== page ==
You are using an older browser version. Please use a supported version for the best MSN experience.

Your Ikea furniture could now be worth thousands – these are the most valuable items

Mirror logo Mirror 18/5/2017 Joshua Barrie

We Brits remain enamoured by Ikea and its affordable flat-pack furniture.

But past price and simplicity, the Swedish manufacturer is becoming something of a collector's dream. Most of us probably think of Ikea as modern – but it was founded way back in 1943.

More than 60 years on, there are a handful of Ikea products that have become iconic. Each item's worth, as a result, has rocketed.

Credits: Getty © Provided by Trinity Mirror Shared Services Limited Credits: Getty

Getty

Ikea is upset that teenagers keep doing something really weird in its stores

Unfortunately for most of us, the Billy bookcase, Poäng armchair, and Malm bed frame remain insignificant in price, however classic they may be.

But you never know – you may well have one of these other products tucked away in the shed. Or you might spot them in a charity shop?

Among the 2,500 pieces released each year, these are the ones that have garnered cult-status amongst art collectors, according to art trend tracker Barnebys.

Ikea's retro 'clam chair' now sells for anything up to £50,000.

Credits: Barnebys/BNPS © Provided by Trinity Mirror Shared Services Limited Credits: Barnebys/BNPS

Barnebys/BNPS

Train company shares ridiculous reason for delays – and people's reactions are brilliant

This is fairly rare now. It was released during the Second World War, a year after Ikea started. So it's unlikely you'll have it lurking in the spare room. But if you do...

Teak book shelf and cabinet combo

Credits: Barnebys/BNPS © Provided by Trinity Mirror Shared Services Limited Credits: Barnebys/BNPS

Barnebys/BNPS

This '70s furniture could fetch up to £3,000 today. And it's less uncommon than the clams.

Invar Panton's 'Vilbert' chair

Credits: Barnebys/BNPS © Provided by Trinity Mirror Shared Services Limited Credits: Barnebys/BNPS

Barnebys/BNPS

Nicole Kidman does something incredibly rude on live TV cooking show

In 1993, Ikea founder Invar Kamprad asked Danish designer Panton to design a piece of furniture. He came up with this colourful number. It retailed at £60 – and could now see you up £700. Many other collaborations proved unsuccessful upon conception.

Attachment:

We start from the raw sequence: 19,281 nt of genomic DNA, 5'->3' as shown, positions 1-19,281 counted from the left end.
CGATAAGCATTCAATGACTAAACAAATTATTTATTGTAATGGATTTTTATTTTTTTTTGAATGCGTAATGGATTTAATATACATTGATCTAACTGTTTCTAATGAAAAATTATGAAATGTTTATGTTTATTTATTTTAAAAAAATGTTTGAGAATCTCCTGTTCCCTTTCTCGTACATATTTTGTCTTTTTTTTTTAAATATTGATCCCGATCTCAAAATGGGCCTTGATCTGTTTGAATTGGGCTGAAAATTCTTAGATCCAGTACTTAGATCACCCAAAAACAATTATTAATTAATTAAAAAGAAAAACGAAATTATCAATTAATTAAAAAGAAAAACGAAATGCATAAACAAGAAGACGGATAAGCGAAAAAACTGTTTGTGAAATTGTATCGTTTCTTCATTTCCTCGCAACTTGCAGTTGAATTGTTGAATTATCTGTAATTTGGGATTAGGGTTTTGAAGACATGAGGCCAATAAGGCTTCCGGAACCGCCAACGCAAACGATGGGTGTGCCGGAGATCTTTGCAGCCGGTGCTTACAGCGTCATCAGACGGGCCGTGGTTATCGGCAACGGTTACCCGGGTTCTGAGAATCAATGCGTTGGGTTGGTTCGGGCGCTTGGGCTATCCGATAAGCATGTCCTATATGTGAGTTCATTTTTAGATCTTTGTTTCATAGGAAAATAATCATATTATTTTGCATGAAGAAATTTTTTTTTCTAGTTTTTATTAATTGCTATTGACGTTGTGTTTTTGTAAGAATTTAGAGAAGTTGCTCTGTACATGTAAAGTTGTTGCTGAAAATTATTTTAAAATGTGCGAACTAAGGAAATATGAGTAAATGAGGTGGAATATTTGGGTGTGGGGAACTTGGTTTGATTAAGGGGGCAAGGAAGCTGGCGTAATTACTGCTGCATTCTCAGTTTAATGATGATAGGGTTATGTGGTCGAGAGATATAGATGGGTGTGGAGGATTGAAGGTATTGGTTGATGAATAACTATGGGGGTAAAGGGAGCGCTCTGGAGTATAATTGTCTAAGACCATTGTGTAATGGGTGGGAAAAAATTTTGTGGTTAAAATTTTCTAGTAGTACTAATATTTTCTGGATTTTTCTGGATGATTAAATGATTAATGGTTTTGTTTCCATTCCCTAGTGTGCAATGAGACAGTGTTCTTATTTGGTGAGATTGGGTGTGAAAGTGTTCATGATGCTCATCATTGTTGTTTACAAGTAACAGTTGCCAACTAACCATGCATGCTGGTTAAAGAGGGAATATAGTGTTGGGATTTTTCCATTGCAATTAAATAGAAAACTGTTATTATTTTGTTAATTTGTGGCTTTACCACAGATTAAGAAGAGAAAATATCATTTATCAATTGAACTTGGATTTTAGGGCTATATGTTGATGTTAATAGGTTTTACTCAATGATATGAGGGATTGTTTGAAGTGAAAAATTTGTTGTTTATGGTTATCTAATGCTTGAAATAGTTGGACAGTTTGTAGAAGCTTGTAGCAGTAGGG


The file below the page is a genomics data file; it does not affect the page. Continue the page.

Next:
Apair of olive chairs by Eric Wörtz

Credits: Barnebys/BNPS © Provided by Trinity Mirror Shared Services Limited Credits: Barnebys/BNPS

Barnebys/BNPS

The secret code behind IKEA's bizarre furniture names – and how they came to be

This would not look out of place in most homes in modern times. And their quirkiness is desired, too, as a pair is now worth £1,500.

Amiral chairs by Karin Mobring

Credits: Barnebys/BNPS © Provided by Trinity Mirror Shared Services Limited Credits: Barnebys/BNPS

Barnebys/BNPS

A set of these Amiral steel and leather chairs could now fetch about £875.

Nejlika ceramics

Credits: Barnebys/BNPS © Provided by Trinity Mirror Shared Services Limited Credits: Barnebys/BNPS

Barnebys/BNPS

Estate agent offers bizarre incentive to encourage people to buy house

Look in your kitchen. If you've got an 18-piece dinnerware set called Nejlika, originally worth £13.50, you could be cashing in to the tune of £1,180.

Why are these products worth so much now?

Barnabys told the Evening Standardthat it's mainly because the items weren't popular in their time, so weren't on sale for long.

The discontinuation makes them appealing. Flops, while unfashionable years ago, suddenly become 'cool' in an unconventional sort of way.

A spokesperson for Barnabys said: “Today keen-eyed collectors search out Ikea items as this once modest furniture is commanding some astonishing prices at auction.

“The most sought after is furniture commands prices that are ten times higher that when these items were launched.”

More from The Mirror

image beaconimage beaconimage beacon